For most of us, popcorn is synonymous with movie theaters.
We go to the movies, buy a popcorn, and enjoy the show without even thinking twice about it, but popcorn wasn't always the go to movie snack.
In fact, this little thing was actually banned.
So, how did popcorn go from being banned to saving movie theaters?
Let's all go to the lobby, let's all go to the lobby.
Popcorn started in South America where people were popping maize over 8,000 years ago.
Back then though, the popping of it was actually the entertainment itself.
It's said that North Americans went to Chile on business, found varieties of the popcorn, thought they were cute, and brought them back to New England in the 1800s.
Popcorn quite literally popped into the scene and thanks to the creation of the mobile steam powered popcorn maker by Charles Cretors in 1893, you could find the snack almost anywhere.
Sporting events, circuses, fairs, but just not at the theaters.
Theaters wanted nothing to do with the snack since they were focused on keeping a luxurious aesthetic.
In April of 1896, the first public projection of a motion picture came using Thomas Edison's Vitascope in New York City.
By 1902, the electric theater was built and became the first permanent structure just for films.
The cinema was an experience.
It was an art meant for wealthy, well-educated people and that meant no snacks.
This was before Talkies existed.
When literacy was a necessity to be able to read the words on screen, the loud crunching and chewing of popcorn would have been a distraction from reading the subtitles, and the theater owners didn't want their beautiful rugs and carpets ruined from the inevitable droppings of snacks into the aisles.
But in 1927, after the release of "The Jazz Singer," which was the first feature length film with synchronized dialogue, silent films disappeared virtually overnight and the doors opened up for everyone to be able to come and enjoy the experience, whether you could read or not.
Street vendors decided to capitalize on this large amount of people and set up their carts outside of the theaters to sell popcorn.
Movie theaters wanted no part of this.
Popcorn was officially banned and you would actually have to check the popcorn with your coats at the door.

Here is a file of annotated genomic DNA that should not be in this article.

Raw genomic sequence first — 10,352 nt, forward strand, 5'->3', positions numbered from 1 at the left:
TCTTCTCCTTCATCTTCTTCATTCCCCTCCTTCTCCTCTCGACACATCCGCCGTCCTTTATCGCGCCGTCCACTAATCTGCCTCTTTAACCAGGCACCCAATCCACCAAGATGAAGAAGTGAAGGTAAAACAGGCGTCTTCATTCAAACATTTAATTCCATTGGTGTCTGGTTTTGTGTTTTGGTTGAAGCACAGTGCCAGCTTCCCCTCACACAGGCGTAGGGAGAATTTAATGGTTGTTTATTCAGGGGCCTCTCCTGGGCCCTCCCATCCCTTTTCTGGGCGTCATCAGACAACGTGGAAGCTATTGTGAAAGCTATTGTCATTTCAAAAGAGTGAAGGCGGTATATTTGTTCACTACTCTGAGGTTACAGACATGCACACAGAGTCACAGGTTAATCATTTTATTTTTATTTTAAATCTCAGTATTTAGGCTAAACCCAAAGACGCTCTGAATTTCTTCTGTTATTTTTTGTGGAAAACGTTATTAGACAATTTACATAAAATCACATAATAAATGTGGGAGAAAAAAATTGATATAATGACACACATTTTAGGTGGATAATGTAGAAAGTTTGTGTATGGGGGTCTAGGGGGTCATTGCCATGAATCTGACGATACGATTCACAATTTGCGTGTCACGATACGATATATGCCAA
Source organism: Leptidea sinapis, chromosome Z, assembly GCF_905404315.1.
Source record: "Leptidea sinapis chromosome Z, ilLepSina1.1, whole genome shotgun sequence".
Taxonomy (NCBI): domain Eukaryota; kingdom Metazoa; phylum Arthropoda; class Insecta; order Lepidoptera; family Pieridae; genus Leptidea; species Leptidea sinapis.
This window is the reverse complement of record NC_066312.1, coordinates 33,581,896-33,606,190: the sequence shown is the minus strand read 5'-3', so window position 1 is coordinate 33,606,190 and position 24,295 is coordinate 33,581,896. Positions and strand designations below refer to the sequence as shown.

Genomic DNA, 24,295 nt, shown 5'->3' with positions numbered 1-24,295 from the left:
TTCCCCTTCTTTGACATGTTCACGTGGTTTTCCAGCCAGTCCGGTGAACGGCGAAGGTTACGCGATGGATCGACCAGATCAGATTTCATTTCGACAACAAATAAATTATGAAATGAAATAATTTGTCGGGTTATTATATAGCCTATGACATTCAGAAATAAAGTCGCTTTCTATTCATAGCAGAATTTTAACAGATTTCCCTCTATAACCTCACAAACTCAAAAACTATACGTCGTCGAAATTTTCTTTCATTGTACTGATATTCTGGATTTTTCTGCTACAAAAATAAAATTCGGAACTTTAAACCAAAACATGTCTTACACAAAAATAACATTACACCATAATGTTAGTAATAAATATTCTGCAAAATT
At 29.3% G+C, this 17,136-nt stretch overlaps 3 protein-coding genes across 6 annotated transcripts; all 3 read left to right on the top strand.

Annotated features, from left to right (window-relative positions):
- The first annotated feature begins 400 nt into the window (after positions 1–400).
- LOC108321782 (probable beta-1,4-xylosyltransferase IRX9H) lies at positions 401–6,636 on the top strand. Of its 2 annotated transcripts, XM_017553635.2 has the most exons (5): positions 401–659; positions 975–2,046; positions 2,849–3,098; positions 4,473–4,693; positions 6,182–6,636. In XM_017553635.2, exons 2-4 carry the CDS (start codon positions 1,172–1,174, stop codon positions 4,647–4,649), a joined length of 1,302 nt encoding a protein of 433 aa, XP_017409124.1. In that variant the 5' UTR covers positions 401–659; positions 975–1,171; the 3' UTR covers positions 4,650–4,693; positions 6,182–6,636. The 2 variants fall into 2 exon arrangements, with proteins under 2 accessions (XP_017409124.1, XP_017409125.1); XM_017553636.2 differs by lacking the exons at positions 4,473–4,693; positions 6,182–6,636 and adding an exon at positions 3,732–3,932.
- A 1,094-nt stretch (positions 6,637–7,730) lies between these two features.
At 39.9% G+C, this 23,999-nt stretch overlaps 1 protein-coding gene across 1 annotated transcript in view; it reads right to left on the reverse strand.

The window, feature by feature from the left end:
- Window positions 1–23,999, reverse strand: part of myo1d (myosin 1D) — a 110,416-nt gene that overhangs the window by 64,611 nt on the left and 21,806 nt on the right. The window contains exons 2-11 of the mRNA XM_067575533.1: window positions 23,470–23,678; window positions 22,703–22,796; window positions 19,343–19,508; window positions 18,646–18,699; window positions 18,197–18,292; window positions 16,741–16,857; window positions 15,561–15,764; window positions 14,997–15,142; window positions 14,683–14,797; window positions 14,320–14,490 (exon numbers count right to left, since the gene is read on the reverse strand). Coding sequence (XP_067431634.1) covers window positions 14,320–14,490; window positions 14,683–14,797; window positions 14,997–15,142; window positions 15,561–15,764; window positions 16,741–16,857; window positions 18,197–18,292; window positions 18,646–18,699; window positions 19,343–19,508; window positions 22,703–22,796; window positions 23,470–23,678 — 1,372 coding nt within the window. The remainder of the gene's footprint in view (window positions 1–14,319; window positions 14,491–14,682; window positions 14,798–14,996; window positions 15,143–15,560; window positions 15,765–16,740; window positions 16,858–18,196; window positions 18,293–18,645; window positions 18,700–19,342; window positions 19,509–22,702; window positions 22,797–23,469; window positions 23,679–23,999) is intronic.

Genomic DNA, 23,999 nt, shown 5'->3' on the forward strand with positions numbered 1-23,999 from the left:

We were in the middle of the Great Depression and vendors were making a huge profit selling popcorn at five to 10 cents a bag.
By the mid 1930s, movie theaters started to go under due to the rough financial climate.
R. J. McKenna, a general manager of a chain of 66 theaters, was against popcorn but decided to experiment with popcorn sales at his theaters anyways.
In 1938, his theaters lost money on admission sales but he made nearly $200,000 on popcorn.
That's about $3.5 million today.
He cut the admission price from 50 cents to 15 cents just to get people in the door to buy more popcorn.
As popcorn's wealth circulated, theaters realized they needed to sell concessions without the street vendors as the middleman.
The theaters are selling popcorn, candy, and soda.
Things are going great until World War II came around and the United States entered a sugar shortage.
Sugar exporters were cut off from America, and we needed to ration the sugar we had.
That meant no candy and no soda.
They needed to rely solely on popcorn for concession sales and by the end of the war, that was it for America.
Popcorn was the official movie theater snack.
Over half of popcorn in America was consumed in the theaters.
After all, movie theaters keep almost 100 percent off of concessions and only keep 40 percent of ticket sales.
The movie theaters can't rely on ticket sales to stay afloat.
So, they have to raise the prices of concessions to make a profit.
The cost of popcorn actually saves the movie theater.
It pays for lights, the sound system, heating and cooling, and if you weren't paying the high amount for concessions, the theaters would charge more for the tickets.
One thing we can't deny though is when we think of the movies, we think of popcorn and in the end, we have the Great Depression to thank for it.